Noah Kauff

Positions:

Instructor, Temporary in the Obstetrics and Gynecology

Obstetrics and Gynecology, Gynecologic Oncology
School of Medicine

Member of the Duke Cancer Institute

Duke Cancer Institute
School of Medicine

Education:

M.D. 1993

University of Pennsylvania

Grants:

Publications:

RE: Breast Cancer Risk After Salpingo-Oophorectomy in Healthy BRCA1/2 Mutation Carriers: Revisiting the Evidence for Risk Reduction.

Authors
Chai, X; Domchek, S; Kauff, N; Rebbeck, T; Chen, J
MLA Citation
Chai, Xinglei, et al. “RE: Breast Cancer Risk After Salpingo-Oophorectomy in Healthy BRCA1/2 Mutation Carriers: Revisiting the Evidence for Risk Reduction..” J Natl Cancer Inst, vol. 107, no. 9, Sept. 2015. Pubmed, doi:10.1093/jnci/djv217.
URI
https://scholars.duke.edu/individual/pub1327345
PMID
26264690
Source
pubmed
Published In
J Natl Cancer Inst
Volume
107
Published Date
DOI
10.1093/jnci/djv217

Risk of metachronous breast cancer after BRCA mutation-associated ovarian cancer.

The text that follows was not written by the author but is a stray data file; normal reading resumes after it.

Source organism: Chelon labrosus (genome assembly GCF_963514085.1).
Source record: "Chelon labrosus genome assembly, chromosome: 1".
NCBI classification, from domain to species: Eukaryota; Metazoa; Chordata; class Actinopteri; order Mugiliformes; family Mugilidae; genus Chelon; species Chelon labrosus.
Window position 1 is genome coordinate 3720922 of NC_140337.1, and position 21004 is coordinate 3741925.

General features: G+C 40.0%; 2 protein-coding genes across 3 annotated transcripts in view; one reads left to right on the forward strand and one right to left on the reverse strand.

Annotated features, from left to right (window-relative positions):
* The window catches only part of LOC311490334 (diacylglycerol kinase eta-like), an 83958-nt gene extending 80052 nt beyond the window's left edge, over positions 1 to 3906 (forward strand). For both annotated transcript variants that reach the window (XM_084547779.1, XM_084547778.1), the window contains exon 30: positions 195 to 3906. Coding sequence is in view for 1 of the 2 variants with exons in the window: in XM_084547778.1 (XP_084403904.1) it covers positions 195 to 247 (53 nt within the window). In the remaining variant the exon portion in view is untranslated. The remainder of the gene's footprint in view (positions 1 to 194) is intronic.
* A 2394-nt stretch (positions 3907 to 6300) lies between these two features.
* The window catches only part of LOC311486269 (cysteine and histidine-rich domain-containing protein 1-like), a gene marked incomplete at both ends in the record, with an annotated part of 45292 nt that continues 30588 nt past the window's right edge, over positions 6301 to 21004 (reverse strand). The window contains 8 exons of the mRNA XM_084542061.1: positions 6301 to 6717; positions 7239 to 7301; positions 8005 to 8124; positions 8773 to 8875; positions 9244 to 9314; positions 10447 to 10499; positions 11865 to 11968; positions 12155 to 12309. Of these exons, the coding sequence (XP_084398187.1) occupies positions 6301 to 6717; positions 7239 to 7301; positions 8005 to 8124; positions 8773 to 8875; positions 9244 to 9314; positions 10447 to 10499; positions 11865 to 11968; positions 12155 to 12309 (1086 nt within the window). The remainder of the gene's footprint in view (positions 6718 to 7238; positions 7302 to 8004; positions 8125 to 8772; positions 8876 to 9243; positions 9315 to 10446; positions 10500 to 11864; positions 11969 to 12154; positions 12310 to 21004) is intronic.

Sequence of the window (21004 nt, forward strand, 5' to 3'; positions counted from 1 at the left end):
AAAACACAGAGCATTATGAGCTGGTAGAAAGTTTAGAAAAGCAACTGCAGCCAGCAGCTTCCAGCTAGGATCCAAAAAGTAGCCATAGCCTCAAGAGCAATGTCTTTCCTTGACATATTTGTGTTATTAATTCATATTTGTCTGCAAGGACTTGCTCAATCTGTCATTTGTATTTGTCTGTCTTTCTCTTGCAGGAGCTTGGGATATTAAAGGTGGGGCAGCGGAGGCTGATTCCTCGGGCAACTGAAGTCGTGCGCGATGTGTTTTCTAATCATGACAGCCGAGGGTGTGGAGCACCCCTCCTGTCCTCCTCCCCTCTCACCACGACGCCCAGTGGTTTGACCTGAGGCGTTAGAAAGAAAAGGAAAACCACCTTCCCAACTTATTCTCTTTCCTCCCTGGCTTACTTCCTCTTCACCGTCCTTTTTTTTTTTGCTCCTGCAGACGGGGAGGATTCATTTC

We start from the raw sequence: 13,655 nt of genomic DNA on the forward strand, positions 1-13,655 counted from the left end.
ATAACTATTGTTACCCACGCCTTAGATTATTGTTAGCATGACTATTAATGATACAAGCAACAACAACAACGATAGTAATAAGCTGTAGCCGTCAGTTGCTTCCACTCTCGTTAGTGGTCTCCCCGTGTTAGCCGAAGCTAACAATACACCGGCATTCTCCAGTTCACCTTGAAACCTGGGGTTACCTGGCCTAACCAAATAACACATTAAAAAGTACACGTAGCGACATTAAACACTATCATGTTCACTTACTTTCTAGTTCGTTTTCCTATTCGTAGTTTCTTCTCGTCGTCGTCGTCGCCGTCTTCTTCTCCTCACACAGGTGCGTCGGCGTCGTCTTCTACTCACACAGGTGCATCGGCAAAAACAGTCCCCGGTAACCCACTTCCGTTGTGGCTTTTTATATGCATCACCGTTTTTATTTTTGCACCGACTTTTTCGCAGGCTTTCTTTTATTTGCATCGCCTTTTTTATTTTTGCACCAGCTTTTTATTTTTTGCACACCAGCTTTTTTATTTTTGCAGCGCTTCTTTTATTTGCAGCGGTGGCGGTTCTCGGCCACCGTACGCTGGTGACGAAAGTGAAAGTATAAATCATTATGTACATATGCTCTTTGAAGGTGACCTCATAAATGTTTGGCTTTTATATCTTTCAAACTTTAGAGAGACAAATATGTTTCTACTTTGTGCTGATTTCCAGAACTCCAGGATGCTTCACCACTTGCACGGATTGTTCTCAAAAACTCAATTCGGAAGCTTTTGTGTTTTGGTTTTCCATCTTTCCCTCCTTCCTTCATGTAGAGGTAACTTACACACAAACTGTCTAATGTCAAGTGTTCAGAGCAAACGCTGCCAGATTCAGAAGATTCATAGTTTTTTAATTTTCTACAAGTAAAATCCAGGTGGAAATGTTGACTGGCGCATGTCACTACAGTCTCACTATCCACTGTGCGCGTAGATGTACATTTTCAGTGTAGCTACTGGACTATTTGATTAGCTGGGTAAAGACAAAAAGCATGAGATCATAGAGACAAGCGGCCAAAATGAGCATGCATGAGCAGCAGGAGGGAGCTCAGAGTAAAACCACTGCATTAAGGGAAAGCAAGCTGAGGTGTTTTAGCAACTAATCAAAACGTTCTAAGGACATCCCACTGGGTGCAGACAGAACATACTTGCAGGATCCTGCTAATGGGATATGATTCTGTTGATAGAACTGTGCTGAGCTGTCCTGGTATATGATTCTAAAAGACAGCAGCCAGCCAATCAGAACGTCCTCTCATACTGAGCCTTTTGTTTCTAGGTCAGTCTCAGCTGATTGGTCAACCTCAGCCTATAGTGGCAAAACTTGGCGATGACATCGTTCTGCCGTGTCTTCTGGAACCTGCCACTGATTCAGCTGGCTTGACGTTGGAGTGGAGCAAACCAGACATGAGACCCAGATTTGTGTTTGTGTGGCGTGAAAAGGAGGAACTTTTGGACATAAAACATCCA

BACKGROUND: This study sought to estimate the risk of breast cancer (BC) after a diagnosis of ovarian cancer (OC) associated with mutation of the BRCA1/2 (breast cancer, early onset) genes (BRCA-OC). METHODS: The Memorial Sloan-Kettering Cancer Center and the University of Pennsylvania, clinical genetics databases were searched to identify women with BRCA-OC who participated in genetic testing and follow-up studies from 1995 to 2009. The primary objective was to determine the risk of developing BC after BRCA-OC. Overall survival (OS) and BC-free survival (BCFS) were determined by the Kaplan-Meier method; patients were censored at the time of last follow-up. RESULTS: A total of 164 patients had BRCA-OC (115 with BRCA1; 49 with BRCA2). Of these 164 patients, 152 developed OC prior to BRCA testing (median time to testing, 2.4 years [0.01-55 years]). Median follow-up from OC for those not developing BC was 5.8 years (0.25-55.6 years). There were 46 deaths, but none were due to BC. The 5- and 10-year OS were 85% (95% confidence interval [CI] = 0.78, 0.90) and 68% (95% CI = 0.59, 0.76), respectively. There were 18 metachronous BC diagnoses. The 5- and 10-year BCFS were 97% (95% CI = 0.92, 0.99) and 91% (95% CI = 0.82, 0.95), respectively. A subset of 64 women were tested either before or within 12 months of BRCA-OC. In this pseudo-incident subset, 5- and 10- year OS was 71% (95% CI = 0.53, 0.83) and 62% (95% CI = 0.44, 0.75), respectively, and 5- and 10-year BCFS were 100% and 87% (95% CI = 0.56, 0.96), respectively. CONCLUSIONS: OS was dominated by OC deaths. Metachronous BC risk was lower than reported for unaffected BRCA mutation carriers. These results support nonsurgical management of BC risk in women with BRCA-OC.